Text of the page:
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• ONLINE GAMING. The Coalition to Stop Internet Gambling, a group bankrolled by casino magnate Sheldon Adelson, has hired another firm to lobby on its behalf, The Keelen Group. It is the second firm hired by the coalition, after Squire Patton Boggs in May. In 2015, the coalition reported paying Squire lobbyists $290,000, with the team including former Sen. Trent Lott (R-Miss.) and Dave Schnittger, former deputy chief of staff to former Speaker John BoehnerJohn Andrew BoehnerFormer Speaker Boehner's official portrait unveiled Key Republicans say Biden can break Washington gridlock From learning on his feet to policy director MORE (R-Ohio). The coalition — which includes various religious, law enforcement and nonprofit groups — wants Congress to restore the Wire Act, which would effectively outlaw online gambling.

Amaya Services Ltd., a Canadian online gaming company, hired CSA Strategies to work on issues related to the licensing of Internet gaming and poker. Now lobbying on its behalf is Alejandro Urrea, former counsel to the House Financial Services Committee.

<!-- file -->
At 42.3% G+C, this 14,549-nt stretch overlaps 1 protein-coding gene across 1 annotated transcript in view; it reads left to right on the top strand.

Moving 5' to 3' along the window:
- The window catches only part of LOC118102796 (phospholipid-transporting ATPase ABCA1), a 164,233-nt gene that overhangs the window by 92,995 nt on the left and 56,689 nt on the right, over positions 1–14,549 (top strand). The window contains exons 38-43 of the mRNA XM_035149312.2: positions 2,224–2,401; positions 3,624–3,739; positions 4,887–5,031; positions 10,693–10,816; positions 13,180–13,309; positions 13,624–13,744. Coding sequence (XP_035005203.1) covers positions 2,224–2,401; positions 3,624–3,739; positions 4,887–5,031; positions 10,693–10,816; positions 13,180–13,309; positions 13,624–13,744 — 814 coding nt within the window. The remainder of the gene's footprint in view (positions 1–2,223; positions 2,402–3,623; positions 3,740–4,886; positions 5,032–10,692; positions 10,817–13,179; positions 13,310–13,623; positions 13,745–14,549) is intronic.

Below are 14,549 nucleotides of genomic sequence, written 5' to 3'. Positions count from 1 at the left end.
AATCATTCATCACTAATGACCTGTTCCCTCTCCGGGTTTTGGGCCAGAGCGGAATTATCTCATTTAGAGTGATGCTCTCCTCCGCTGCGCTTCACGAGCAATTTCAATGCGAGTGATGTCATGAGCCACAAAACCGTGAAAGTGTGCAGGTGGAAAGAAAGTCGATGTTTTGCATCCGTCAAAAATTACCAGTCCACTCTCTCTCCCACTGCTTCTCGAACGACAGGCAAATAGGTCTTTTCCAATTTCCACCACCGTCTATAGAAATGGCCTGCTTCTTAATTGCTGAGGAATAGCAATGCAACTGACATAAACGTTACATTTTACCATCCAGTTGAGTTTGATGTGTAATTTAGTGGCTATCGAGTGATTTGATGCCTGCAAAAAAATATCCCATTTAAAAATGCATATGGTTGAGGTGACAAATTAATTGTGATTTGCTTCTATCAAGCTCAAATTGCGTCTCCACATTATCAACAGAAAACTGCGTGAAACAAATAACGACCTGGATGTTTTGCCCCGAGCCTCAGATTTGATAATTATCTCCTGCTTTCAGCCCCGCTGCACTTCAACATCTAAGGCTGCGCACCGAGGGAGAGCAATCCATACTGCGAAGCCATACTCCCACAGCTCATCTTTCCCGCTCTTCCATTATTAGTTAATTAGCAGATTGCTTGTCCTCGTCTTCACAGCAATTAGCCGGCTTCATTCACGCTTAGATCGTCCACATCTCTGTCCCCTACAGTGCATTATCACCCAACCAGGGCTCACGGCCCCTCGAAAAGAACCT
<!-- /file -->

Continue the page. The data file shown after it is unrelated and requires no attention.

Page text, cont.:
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• EDUCATION. Capitol Counsel is advocating for First Five Years Fund, an advocacy group that works to increase investment in childcare. Disclosure forms say that lobbyists are working on a number of initiatives, including early discussions about tax reform. Specifically, the firm is working toward measures that could result in an “increased investment in quality early childhood education programs for children ages 0-5 in disadvantaged populations,” according to forms. As the budget is being discussed, they’re also looking for “increased appropriations for pre-school development block grants, childhood development block grants, and Headstart funding.” 

• CIVIL LIBERTIES. Demand Progress, a left-leaning nonprofit, has hired consulting firm Pale Blue to lobby policymakers on “civil liberties and surveillance” issues. One of the group’s largest issues right now is the Obama administration’s initiative to open up competition in cable set-top boxes. The group is urging citizens to lobby the Federal Communications Commission in favor of the rule, which would open the set-top box market to competition and give consumers choices.